Mad Men s4e4: The Rejected

“You can’t tell how people are going to behave by how they have behaved.”

ATTENTION! I have an urgent and horrifying news story: Don continues to be entirely obtuse. More on that at 11.

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Lucky Strike call realness. || image courtesy of Imgur

During a particularly prickly conference call with Lee Garner Jr, Don receives a letter with a photo from Anna and relaxes for a hot second. Note how Don now has photos on his desk, a callback to Conrad Hilton’s criticism from Season 3.

This episode focuses a lot on Peggy and Pete, and how wildly their paths have diverged. These days, Peggy is largely confident and happy with who she is; she gave up Pete’s baby and that life she’s ‘supposed’ to want to pursue something she actually wants — a life of her very own. She’s an influential part of SCDP, works hard and has a lot to show for it. She’s in a place where her confidence and earnestness are revered, and finds fulfillment in her career. Sure, her new friend Joyce seems “pretentious” according to SCDP receptionist Megan, but Peggy dreamily responds with admiration to that remark.

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image courtesy of TomandLorenzo

That Kool-Aid is powerful, though. Even with all of this good shit, she still tries on Faye’s engagement ring while the focus group is in full swing (to Don’s amusement). And when she hears Trudy and Pete are gonna blow out a baby, it understandably throws her for a bit of a loop. Her mixed feelings aren’t regret or ~feelings~ per se, but rather just a lot of emotion that came back to the surface after being dormant for so long. It’s complicated. Et cetera. It’s like when an old ex gets engaged, and you pause for a beat. You don’t give a damn about that guy, but it’s still dissonant for a second.

Trudy’s pregnancy takes Pete entirely by surprise, especially since he got the news dropped on him by the father in law when he was supposed to be firing Clearasil. Pete had no interest in adoption, and wasn’t sure he wanted a kid in general –- probably due in part to his own dysfunctional WASPy upbringing, and a tinge of the betrayal he felt from Peggy’s confession in Meditations in an Emergency –- but when he learns that he’s knocked up Trudy, he realises that, like the wife he truly needs and learned to love, it is indeed something he yearns for in his life.

Pete and Pegs may work in the same place, but they are in two distinctly different worlds. That shot of them catching each other’s gaze from different worlds through the glass SCDP doors is weighty; she’s heading out with her fun, colourful bohemian friends, he’s with the old money crowd in suits. Gotta live your truth.

In the focus group for Pond’s, there’s a fucking enormous meltdown of entirely too many lady feelings. Faye tries valiantly to get the girls to yap about the ritual and treating yourself to prove that Peggy’s pitch is the right way to go, but it all goes right back to Freddy’s hysterically dated marriage-centric idea. The only one who responds to Peggy’s idea is Megan, who shares a story about her mother’s AM routine.

And when Allison eventually cracks, Don squirms in his seat.

Good god, that man is fucking obtuse. Finally admitting they had a bang after Allison backed him into a corner, she states that she’s going to resign her position, requesting a letter of recommendation. And being the world class shithead that he is, Don tells her to write one herself on his letterhead and he’ll sign it; now, this ain’t an uncommon practice, but GOOD LORD, Draper, can’t you see that she’s desperately trying to get you to recognise her value in some capacity? Allison responds by hurling an object across the room at him in anger.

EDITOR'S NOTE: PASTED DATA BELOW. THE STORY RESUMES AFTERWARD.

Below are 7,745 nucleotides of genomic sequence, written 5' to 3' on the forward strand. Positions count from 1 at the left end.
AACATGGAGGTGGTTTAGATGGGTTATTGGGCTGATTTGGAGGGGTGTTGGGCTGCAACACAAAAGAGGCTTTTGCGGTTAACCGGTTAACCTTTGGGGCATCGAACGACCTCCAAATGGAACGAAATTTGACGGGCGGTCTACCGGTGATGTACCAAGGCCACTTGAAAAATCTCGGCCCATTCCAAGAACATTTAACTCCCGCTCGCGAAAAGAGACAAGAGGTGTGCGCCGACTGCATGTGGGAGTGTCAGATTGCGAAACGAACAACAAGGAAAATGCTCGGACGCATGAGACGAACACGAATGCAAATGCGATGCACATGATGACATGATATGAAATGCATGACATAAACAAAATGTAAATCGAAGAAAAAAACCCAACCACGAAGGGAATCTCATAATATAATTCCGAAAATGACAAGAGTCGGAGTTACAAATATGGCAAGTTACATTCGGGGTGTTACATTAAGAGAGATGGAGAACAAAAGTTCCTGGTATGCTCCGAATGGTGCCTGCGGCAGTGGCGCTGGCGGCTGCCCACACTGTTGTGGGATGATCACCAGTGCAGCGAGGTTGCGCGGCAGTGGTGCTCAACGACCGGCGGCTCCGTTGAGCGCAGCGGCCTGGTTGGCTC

“I don’t say this easily.. but you are not a good person.”

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image courtesy of Celebuzz

This explosion of emotion and noise is another symptom of a Don who ain’t very good at being Don Draper right now; he’s full on human mess edition, sitting alone at the office until the soothing hum of the floor waxer lulls him home. When he gets to his apartment, he begins typing a letter to Allison, apologising and saying “my life is very”.. stopping dead. Very what? A raging tire fire? Mortifying? A dumpster apocalypse? Oof.

Whatever his life may be at this moment in time, and the important people in it, is very much not something he had planned to be living when we see him in the pilot.

Ah, Miss Blankenship! A bright spot in this episode. As always, Joan reads between the lines and understand exactly what Don needs and gives him an hysterical older lady secretary to replace Allison. 

The research has come in, and sure enough.. Pond’s should be linked to matrimony. Sigh. Don brings up a good point arguing for Peggy’s vision for the Pond’s campaign over Freddie’s. Maybe this is a campaign so new and bold that people don’t yet have a context for it; there are women who feel this way and they’re simply not being reached.

(But hey, look at Megan from that focus group! She not only kept her shit together the whole time, she also related to the idea, showing that Peggy’s pitch and Don defense of it are on to something.)

“Why are you being so hostile? You think I’ve never had this argument before?”

“Because you go in there and you stick your finger in people’s brains and they just start talking just to be heard. And you know what? Not only does it have nothing to do with what I do, but it’s nobody’s business!”

Christ.. way to dropkick a hornet’s nest, Faye. Don is such an intensely private weirdo who won’t share jack shit about himself on principle, so he’s lashing out. He doesn’t like his creative process being fucked with, he doesn’t want anyone knowing a damn thing about him, and he certainly believes that past behaviour is not always predictive of future behaviour, implying he’s living proof.

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I SEE WHAT YOU’RE DOING. || image courtesy of ONTD 

But.. it’s true when it comes to Peggy, Pete, and Ken, and most of the other significant characters in this episode. They have changed and evolved, right along with the world here. They do some shit in 1965 that their 1960 selves would definitely not have ever believed. They’ve rejected parts of themselves from before, whether for better (a more adult Pete, a bolder more confident Peggy) or worse (a drunk sad sack Don, a stressed out Kenny). The evolution of these characters is equal parts fascinating and true to life.

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image courtesy of TomandLorenzo